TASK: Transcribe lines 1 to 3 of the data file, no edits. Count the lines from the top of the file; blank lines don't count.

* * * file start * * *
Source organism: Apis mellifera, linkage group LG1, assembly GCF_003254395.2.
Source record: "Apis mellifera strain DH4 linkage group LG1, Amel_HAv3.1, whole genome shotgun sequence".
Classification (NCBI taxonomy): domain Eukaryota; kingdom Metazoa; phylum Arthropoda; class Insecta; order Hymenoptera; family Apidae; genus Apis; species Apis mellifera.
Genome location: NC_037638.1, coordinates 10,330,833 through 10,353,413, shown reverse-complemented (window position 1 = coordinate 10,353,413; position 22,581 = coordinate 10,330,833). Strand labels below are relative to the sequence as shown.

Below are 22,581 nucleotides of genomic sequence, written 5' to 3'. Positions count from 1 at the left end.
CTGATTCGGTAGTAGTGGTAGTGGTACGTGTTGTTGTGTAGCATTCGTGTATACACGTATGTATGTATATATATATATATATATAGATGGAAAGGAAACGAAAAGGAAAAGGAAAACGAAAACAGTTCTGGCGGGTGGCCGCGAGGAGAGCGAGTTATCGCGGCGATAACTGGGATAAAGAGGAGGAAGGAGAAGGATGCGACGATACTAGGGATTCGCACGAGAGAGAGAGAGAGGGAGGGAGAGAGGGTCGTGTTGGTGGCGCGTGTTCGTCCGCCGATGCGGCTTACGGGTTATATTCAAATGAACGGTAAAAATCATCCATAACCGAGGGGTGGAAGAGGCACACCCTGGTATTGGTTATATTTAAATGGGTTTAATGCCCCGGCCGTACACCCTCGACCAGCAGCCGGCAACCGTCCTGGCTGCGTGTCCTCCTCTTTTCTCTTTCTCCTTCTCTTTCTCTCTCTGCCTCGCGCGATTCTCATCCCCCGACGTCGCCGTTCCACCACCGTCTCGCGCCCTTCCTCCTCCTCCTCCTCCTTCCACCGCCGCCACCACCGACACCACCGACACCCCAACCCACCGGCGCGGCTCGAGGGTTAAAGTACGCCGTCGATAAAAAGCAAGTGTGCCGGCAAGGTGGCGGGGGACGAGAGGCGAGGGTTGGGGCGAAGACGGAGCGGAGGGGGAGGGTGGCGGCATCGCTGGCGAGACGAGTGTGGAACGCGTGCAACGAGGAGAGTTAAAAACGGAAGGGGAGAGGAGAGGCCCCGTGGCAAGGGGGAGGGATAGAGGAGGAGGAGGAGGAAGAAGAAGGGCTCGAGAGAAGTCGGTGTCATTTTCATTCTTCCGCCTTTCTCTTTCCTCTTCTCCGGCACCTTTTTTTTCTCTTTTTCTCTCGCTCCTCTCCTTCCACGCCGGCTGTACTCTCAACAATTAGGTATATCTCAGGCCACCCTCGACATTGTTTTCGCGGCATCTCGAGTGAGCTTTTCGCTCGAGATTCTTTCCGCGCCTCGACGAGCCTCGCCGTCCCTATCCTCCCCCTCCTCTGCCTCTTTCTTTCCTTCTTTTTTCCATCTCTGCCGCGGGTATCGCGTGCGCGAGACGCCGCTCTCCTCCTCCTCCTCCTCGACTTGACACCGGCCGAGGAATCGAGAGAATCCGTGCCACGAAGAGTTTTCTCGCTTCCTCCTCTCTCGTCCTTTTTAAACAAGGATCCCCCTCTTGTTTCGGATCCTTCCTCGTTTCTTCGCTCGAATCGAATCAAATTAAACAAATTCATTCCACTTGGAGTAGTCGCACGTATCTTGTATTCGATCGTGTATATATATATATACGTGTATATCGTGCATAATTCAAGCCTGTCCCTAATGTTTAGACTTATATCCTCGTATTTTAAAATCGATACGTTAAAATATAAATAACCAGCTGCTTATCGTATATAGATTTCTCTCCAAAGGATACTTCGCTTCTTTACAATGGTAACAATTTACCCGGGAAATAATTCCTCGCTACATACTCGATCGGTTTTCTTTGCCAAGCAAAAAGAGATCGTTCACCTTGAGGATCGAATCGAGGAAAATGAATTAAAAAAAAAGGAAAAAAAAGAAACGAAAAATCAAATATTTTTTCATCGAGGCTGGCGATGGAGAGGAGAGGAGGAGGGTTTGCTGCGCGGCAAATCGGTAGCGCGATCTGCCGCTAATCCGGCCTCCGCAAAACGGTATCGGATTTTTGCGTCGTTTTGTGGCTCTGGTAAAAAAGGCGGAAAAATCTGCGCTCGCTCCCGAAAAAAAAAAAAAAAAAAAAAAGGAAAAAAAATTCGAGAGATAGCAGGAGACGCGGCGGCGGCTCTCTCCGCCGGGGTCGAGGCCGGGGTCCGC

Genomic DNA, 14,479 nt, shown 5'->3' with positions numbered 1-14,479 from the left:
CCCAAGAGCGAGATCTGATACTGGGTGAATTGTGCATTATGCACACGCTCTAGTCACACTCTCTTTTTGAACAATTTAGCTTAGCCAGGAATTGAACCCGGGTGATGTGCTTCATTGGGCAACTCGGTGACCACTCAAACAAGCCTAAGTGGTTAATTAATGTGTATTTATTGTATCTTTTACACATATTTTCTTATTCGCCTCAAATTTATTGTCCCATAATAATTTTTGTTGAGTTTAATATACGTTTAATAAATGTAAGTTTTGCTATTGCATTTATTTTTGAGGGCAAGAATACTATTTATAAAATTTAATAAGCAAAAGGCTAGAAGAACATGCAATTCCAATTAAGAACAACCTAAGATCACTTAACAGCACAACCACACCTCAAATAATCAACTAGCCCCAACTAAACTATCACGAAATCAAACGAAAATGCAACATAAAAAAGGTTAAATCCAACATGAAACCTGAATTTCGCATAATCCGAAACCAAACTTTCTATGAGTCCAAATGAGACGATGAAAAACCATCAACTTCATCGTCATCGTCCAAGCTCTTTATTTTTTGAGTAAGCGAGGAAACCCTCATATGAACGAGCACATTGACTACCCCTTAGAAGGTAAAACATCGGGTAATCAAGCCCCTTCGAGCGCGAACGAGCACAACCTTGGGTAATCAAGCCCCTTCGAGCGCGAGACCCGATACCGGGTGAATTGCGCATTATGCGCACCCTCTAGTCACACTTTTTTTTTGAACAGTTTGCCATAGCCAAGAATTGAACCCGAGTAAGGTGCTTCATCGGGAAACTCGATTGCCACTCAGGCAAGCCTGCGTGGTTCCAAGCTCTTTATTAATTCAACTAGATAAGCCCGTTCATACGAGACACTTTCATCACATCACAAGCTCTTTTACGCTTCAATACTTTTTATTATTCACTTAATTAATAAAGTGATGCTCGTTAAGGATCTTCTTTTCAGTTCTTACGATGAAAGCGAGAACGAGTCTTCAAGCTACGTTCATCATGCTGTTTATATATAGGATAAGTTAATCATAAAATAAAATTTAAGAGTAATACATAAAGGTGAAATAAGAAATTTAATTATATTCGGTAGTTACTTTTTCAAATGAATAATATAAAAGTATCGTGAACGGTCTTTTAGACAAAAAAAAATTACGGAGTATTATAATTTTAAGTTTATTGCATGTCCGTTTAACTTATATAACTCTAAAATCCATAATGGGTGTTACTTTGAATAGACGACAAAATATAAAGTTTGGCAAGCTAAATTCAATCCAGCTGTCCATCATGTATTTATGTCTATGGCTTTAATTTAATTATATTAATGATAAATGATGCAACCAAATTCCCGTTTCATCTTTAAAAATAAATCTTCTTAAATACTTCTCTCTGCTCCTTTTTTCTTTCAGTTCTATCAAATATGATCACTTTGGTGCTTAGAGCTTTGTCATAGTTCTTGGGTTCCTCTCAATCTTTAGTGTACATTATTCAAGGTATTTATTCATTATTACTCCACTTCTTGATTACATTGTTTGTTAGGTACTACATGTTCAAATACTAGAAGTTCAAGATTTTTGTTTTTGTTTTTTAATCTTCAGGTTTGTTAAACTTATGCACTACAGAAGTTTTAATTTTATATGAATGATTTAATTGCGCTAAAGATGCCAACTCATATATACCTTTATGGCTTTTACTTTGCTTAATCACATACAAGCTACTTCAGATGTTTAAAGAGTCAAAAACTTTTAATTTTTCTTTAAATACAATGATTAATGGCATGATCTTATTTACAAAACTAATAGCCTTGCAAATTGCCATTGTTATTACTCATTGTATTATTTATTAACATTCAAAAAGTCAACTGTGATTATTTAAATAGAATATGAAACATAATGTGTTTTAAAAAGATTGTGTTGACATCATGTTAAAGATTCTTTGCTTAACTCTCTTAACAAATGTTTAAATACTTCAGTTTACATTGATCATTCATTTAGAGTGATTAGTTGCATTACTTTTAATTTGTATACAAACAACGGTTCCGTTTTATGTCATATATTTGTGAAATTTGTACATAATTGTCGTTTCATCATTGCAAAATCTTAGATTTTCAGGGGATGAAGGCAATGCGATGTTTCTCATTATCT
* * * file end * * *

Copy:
Source organism: Apis mellifera, linkage group LG1, assembly GCF_003254395.2.
Source record: "Apis mellifera strain DH4 linkage group LG1, Amel_HAv3.1, whole genome shotgun sequence".
Classification (NCBI taxonomy): domain Eukaryota; kingdom Metazoa; phylum Arthropoda; class Insecta; order Hymenoptera; family Apidae; genus Apis; species Apis mellifera.